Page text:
The Value of the Value Judgment

Five years is not a long time. Until you’re suddenly roughly five years older than most of those around you. Then it feels like forever.

I’m what those in higher education like to call a “nontraditional student.” Rather than go directly into law school from undergrad, I took a little detour known as a journalism career.

When I graduated from Michigan State in 2003, I fully expected that my formal education was over. That didn’t exactly happen.  And although I was excited to start something new, going back to school was downright terrifying. The introductory paralegal class I took at the local community college while trying to decide if this law school thing was for me gave me a taste, but it really couldn’t prepare me being a full-time student again. I worried that six years of being out of practice would put me at a disadvantage. But after almost two years back in the student saddle, I’m beginning to think that, like the NBA, new graduates should have to wait (at least) a year before entering law school (or any advanced degree program, really).

While many of my classmates have the advantage of familiarity, my fellow “nontraditional students” and I have something they haven’t had the chance to gain–perspective.

I’m lucky that my perspective isn’t thrust upon me as it is with some of my classmates. I’m not married with kids, I’m not working full time and attending school part time. I’m not forced to decide between playing with my kids or getting that report done for work and reading all the cases for class the next day and still getting some sleep. Frankly, many of my choices not to be the most diligent student have more to do with my mental health and getting a good night’s sleep.

But just when I begin to wonder why I thought returning to school was a good idea, I look around and realize I’m in a much better position. As my classmates worry themselves into ulcers over every little thing, I’ve realized that at some point, worrying does me no good. Sure, I worry–more than I wish I did about things I wish I didn’t worry about. But time away from school has given me the wisdom to finally accept that everything cannot be the priority all the time.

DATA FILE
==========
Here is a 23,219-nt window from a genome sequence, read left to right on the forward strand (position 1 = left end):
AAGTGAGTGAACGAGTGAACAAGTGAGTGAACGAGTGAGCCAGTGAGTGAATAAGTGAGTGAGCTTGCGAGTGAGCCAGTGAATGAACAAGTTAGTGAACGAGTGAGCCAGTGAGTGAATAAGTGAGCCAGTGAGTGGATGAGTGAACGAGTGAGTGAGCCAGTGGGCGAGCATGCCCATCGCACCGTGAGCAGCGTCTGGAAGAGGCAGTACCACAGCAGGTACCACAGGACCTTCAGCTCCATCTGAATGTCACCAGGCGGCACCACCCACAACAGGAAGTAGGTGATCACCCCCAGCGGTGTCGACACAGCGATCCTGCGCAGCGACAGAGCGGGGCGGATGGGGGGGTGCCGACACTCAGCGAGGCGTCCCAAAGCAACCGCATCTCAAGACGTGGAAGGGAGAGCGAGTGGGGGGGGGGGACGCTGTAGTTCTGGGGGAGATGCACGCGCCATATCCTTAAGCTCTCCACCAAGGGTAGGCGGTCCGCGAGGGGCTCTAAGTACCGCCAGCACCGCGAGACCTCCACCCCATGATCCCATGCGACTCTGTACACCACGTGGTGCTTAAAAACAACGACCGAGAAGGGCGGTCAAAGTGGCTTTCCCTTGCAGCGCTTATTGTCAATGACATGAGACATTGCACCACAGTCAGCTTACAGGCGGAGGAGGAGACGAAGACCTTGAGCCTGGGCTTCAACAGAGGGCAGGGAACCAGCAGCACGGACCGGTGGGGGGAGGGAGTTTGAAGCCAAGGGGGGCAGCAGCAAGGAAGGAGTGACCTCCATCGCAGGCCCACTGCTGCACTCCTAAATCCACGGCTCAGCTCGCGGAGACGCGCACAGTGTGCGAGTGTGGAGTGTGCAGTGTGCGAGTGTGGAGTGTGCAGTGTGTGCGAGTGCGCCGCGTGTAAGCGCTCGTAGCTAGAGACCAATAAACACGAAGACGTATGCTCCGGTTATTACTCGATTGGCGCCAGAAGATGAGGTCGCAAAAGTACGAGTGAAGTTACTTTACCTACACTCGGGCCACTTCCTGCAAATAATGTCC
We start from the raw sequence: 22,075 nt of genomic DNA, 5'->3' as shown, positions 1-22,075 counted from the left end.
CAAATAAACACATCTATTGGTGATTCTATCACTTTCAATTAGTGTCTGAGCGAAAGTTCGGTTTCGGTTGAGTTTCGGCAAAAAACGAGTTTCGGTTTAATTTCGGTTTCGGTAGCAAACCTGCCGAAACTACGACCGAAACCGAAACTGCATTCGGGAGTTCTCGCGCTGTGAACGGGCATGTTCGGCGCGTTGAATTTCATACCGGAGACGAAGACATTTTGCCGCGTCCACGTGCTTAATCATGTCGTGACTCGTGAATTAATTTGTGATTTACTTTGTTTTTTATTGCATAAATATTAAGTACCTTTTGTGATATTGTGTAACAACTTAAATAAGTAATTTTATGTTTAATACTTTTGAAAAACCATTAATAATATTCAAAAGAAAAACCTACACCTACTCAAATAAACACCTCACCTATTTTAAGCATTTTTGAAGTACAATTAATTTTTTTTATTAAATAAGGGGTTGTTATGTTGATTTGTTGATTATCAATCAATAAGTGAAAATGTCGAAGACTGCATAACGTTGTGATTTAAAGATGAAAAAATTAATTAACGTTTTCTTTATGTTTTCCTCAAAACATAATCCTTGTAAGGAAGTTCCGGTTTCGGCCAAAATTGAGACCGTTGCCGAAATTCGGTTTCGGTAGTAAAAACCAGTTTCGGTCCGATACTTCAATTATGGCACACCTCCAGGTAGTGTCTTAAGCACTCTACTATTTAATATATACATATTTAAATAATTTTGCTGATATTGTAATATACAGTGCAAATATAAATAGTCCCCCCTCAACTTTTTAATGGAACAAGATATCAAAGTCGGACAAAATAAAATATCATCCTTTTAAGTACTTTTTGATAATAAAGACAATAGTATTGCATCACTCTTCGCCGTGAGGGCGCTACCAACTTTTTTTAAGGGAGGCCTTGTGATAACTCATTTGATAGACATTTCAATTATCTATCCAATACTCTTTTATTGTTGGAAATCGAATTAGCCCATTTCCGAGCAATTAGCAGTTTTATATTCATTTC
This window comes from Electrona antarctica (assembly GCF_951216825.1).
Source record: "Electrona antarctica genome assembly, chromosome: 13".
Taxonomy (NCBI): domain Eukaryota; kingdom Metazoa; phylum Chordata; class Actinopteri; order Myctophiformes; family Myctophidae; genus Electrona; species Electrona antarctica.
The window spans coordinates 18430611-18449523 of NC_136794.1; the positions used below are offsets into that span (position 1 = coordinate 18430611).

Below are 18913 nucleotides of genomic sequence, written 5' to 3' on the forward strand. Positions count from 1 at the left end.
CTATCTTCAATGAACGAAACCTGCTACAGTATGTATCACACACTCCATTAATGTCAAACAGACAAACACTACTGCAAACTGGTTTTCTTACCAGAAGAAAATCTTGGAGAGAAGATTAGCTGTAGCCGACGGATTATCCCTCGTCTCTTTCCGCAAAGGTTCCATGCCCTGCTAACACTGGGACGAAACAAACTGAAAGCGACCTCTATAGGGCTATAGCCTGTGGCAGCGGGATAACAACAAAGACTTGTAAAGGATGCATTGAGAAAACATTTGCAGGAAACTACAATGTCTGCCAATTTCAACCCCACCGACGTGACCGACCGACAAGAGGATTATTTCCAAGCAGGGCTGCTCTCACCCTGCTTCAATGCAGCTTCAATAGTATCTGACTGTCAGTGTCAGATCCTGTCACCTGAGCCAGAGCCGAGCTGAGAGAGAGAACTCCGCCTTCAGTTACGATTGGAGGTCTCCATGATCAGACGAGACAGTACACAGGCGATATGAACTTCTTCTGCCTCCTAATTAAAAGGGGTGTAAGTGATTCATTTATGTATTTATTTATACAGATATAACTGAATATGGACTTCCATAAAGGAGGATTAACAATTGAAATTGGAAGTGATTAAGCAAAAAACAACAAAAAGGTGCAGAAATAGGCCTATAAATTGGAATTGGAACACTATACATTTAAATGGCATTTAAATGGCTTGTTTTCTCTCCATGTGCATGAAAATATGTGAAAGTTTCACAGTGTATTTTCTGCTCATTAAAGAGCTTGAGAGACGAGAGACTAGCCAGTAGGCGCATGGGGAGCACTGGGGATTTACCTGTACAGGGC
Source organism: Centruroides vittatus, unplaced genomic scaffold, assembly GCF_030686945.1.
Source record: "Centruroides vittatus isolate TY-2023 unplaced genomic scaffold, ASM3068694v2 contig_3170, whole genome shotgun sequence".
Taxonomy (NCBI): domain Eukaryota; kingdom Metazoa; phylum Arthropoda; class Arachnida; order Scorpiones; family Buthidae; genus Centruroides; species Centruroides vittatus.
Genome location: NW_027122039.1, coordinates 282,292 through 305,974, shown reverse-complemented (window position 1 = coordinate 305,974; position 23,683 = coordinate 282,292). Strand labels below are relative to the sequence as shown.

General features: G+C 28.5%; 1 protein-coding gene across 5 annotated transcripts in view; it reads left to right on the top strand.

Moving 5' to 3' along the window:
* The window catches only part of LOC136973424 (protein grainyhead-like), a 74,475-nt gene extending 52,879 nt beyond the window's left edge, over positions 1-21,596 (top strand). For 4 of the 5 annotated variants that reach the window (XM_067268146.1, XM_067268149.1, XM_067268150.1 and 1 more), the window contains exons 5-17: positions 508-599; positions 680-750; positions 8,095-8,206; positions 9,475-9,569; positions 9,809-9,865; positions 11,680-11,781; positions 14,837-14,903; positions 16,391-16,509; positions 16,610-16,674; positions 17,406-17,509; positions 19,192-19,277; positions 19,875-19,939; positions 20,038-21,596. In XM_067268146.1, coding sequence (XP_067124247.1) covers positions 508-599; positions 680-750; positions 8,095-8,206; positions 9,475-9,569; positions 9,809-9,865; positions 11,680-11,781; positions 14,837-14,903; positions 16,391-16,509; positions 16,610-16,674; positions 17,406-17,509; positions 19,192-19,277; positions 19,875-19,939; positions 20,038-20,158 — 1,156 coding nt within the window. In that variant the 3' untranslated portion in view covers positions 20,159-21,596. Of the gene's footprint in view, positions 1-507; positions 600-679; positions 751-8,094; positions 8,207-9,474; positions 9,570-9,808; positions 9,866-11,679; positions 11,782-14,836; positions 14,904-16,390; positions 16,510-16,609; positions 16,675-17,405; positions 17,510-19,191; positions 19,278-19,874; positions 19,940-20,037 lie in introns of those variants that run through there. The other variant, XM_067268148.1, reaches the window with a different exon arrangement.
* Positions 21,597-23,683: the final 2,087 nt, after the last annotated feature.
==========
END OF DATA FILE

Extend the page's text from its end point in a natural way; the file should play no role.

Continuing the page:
When you’ve been in the artificial environment school creates for too long, you’re not forced to or even allowed to make value judgments. Every professor and teacher expects that you have done what they’ve assigned and they insist that the time management required is good practice for the “real world.”  All due respect to the fine lineup of instructors throughout my life, but that’s crap. In the real world, you have to make value judgments, because–guess what?–not everything is as important as everything else. Ideally, you’d like to get everything done and done well, but it’s just not going to happen. And while school provides you with the base knowledge needed for your career, and various hands-on experiences teach you some of the more practical elements, at no point does anyone teach you the value of the value judgment.

Advantage: “Real world.”

I’d like to say I’ve been calm, cool, and collected through my law school experience. Of course, that’s not true. But I also know that when it comes down to it, I’m worrying about what I should be worried about. I might not have a deep understanding of every case I’ve read for class, but you know what? I trust my instructors to help me through that. If they choose to use Socratic Method for abusive purposes instead of using it to make me think (which is what it should be used for), then it’s not worth my time to put in the effort. If I could learn everything I needed to know from reading my case books, why would they bother to hold classes? The same goes for my legal writing papers. Certainly, I aim to turn in quality work, but if I haven’t hit the mark completely, then my instructor will tell me what I did wrong. It’s called learning. That’s what I’m going into debt for.

So, when I’m staring down 100+ pages and a looming trial brief deadline, I have a few moments of panic. And then, usually with my boyfriend’s very helpful reminder to take “one thing at a time,” I take a deep breath and prioritize. Not everything gets done. I’m not proud of that, but it’s true. And I’m fine with that. Ultimately, I get what needs to be done done. What I don’t do is stay up all night reading. And I’m not spending the next day worried that I might not look like a legal genius in class. At this point and situation in my life, it’s not worth all the trouble.

Some day, when I have a family of my own and a job in the legal “real world,” there will be nights when I’m up all night doing work for my clients. I’m certain I will value tucking my children in at night over a few extra Zzzzs.

For right now, I think I’ll take the sleep.


~ by yellowbrickrodeo on April 17, 2011.

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